Activism Works! Gucci Announces It Will Go Fur-Free in 2018

This is almost certainly the biggest fashion-related development animal rights activists could have hoped for: Luxury style icon Gucci announced that it’s totally dropping fur, beginning with its Spring/Summer 2018 line.

Gucci is also joining the Fur Free Alliance, an international coalition of animal protection organizations, which work together to end the exploitation and killing of animals for their fur.

As the #47 company on Forbes’ list of Most Valuable Brands in the World, Gucci is a fashion standard-bearer. Where it goes, others soon follow. And that fact makes this announcement incredibly important to the fur-free movement.

Gucci CEO and president Marco Bizzari made the announcement at the 2017 Kering Talk at the London College of Fashion:

Gucci’s not the first fashion mega-brand to stop using animal fur, of course. Calvin Klein, Giorgio Armani, Hugo Boss and Ralph Lauren all made the change some time ago. Gucci’s decision, however, could have major ramifications for the rest of the industry.

That’s because Gucci is owned by the Kering, a luxury fashion conglomerate which also owns big-name fashion companies like Yves Saint Laurent, Alexander McQueen, Balenciaga, Bottega Veneta and Stella McCartney. Kering isn’t going fur-free — yet — but as its flagship company, Gucci brings in more than half its profits — $4.7 billion in 2016 alone.

silver mink in a cage

Silver mink in a cage. Photo credit: Thinkstock

Dropping Fur Because It’s “Not Modern” Anymore

“Do you think using furs today is still modern? I don’t think it’s still modern and that’s the reason why we decided not to do that. It’s a little bit out-dated,” Bizzarri told Business of Fashion. “Creativity can jump in many different directions instead of using furs.”

This probably isn’t primarily an ethically-based decision. Although that would have been nice, it might be even better that business demands prompted the change.

That fact means that Gucci believes more people than not refuse to buy fur or interact with a company that uses it. And that’s something to be excited about — it’s a major victory for the animals.

“I need to do it because [otherwise] the best talent will not come to work for Gucci,” Bizzarri told Business of Fashion. Bizarri is smart enough to know that good designers and much of Gucci’s younger client base now avoid fur. Finally, out the door it goes.

Of course, Bizzarri knows the ethics of this decision are important to many of his customers, too. “Being socially responsible is one of Gucci’s core values, and we will continue to strive to do better for the environment and animals,” Bizarri told the Humane Society of the United States.

fur coats on an outdoor rack

Fur coats on an outdoor rack. Photo credit: Thinkstock

Eight-Year Effort to Convince Gucci to Drop Fur

The Humane Society deserves a lot of the credit for Gucci’s announcement. The organization has been in talks with Gucci about making this change for nearly eight years now. According to HSUS CEO Wayne Pacelle, Gucci was willing to keep the dialog open on this issue all that time, and he gives them credit for doing so. Finally, those talks bore fruit.

“For decades animals in the fur industry have been subjected to intense cruelty, living their entire lives in miserable, filthy cages,” said Joh Vinding, chairman of the Fur Free Alliance. “Gucci’s new fur free policy marks a game-changer for the whole luxury fashion industry to follow. Gucci is taking a bold stand for animals, showing the world that the future of fashion is fur-free.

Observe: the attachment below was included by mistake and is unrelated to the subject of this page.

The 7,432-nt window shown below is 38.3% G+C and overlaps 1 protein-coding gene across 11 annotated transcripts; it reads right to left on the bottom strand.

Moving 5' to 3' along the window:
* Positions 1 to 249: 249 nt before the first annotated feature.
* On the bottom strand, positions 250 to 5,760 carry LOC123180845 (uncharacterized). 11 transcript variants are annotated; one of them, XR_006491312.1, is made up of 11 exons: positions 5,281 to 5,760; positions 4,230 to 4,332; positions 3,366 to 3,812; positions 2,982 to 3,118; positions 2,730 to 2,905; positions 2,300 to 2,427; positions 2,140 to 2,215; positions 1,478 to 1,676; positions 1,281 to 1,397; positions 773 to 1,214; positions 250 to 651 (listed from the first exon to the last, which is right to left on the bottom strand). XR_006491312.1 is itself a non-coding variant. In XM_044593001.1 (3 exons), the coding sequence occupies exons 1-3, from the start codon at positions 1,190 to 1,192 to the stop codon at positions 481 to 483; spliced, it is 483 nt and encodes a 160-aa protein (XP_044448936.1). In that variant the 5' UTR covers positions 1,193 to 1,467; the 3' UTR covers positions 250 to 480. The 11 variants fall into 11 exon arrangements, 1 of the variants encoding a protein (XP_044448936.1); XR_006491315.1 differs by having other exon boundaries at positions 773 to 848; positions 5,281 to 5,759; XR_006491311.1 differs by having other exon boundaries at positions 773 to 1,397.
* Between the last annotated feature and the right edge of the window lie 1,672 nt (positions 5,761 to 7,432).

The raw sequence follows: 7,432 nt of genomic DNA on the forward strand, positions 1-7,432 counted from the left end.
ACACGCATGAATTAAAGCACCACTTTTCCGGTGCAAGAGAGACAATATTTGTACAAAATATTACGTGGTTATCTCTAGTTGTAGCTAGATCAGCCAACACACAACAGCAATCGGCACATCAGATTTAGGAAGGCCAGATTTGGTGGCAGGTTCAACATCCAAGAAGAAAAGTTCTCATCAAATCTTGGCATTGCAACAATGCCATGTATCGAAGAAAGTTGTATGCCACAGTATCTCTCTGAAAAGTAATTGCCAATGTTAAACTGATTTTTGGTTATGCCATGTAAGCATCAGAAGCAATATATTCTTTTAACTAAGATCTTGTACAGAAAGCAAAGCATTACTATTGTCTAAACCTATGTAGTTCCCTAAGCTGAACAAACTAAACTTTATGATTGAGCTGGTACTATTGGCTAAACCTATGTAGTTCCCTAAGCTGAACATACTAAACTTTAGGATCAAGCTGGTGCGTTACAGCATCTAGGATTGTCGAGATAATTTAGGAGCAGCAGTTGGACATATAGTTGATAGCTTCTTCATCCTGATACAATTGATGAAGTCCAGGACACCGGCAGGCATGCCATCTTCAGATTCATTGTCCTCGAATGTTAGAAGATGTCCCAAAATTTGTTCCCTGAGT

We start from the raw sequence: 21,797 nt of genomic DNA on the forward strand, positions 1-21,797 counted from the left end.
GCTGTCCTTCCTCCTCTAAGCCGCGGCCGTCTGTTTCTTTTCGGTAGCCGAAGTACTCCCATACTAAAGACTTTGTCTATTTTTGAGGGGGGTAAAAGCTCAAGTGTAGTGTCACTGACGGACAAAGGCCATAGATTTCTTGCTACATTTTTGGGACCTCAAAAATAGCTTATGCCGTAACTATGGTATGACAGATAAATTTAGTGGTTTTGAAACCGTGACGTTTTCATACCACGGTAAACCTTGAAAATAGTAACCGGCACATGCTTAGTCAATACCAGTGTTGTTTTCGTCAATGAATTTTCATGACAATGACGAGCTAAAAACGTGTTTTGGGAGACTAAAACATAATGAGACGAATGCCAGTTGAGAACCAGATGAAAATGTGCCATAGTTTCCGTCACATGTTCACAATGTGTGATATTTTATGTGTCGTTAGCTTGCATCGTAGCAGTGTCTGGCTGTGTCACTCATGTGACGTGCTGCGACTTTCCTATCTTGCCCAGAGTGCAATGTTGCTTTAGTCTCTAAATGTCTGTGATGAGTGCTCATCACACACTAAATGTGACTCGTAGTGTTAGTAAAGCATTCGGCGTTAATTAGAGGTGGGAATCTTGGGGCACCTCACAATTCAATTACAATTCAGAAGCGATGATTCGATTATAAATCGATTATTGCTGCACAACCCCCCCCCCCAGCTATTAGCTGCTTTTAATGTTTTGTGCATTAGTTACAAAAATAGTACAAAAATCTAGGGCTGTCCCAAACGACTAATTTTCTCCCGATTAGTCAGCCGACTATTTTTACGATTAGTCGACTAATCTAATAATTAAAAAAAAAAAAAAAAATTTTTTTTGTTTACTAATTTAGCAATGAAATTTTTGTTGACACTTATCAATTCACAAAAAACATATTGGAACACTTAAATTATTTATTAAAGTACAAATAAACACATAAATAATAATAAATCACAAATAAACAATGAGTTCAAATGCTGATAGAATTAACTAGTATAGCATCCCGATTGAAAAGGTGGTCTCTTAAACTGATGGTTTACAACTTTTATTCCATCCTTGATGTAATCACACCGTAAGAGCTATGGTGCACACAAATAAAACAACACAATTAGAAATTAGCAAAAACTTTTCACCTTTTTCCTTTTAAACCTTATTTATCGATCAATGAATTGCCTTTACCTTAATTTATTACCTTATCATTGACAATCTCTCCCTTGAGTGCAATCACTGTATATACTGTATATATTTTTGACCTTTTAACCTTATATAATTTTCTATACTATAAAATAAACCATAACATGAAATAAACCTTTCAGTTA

Credit also goes to you, Care2 readers. Activists like you who demonstrated, signed petitions, wrote letters and made it known that fur in fashion is wrong share in this victory. Keep at it. There are more companies that need to hear this message.

Wearing fur is just downright cruel, and it has no place in modern fashion. After all, we no longer need fur to survive — and we don’t even need it to look good. It looks so much better on the animals to whom it belongs.

Take Action!

Now’s the time to put the pressure on designers still dragging their feet on this issue. If Gucci can make the fur-free switch, everyone can. How about Versace? If you want to join thousands asking Versace to drop fur as Gucci just did, please sign this Care2 petition.

Photo Credit: Clem Onojeghuo/Unsplash

135 comments

joan s
joan silaco29 days ago

TYFS

SEND
Chad A
Chad Aabout a month ago

Nice!

SEND
Cindy M. D
Cindy M. Dabout a month ago

Good Gucci, but you should have done this a long time ago, and you should not been waiting until 2018. I hope Versace moves faster. Petition signed.

SEND
ANA MARIJA R
ANA MARIJA Rabout a month ago

Ok, BUT WHY NOT NOW?
Petition signed & shared. Thank you.

SEND
Saeeda M
Saeeda Mabout a month ago

Unbelievable! Finally. TFS!

SEND
Terri S
Terri Sabout a month ago

Fur never has been and never will be "modern"!!

SEND
Angela K
Angela Kabout a month ago

Great news, of course ...... but let's look at when it is actually implemented. The petition for Versace I have signed & shared !

SEND
Berenice Guedes de Sá
Berenice Guedes de Sáabout a month ago

By the way, who needs them !!!

SEND
Berenice Guedes de Sá
Berenice Guedes de Sáabout a month ago

It is good, but still very distant from now! It shouldn't occured anymore!

SEND
Berenice Guedes de Sá
Berenice Guedes de Sáabout a month ago

They should already stop this awful use a long time ago!!!

SEND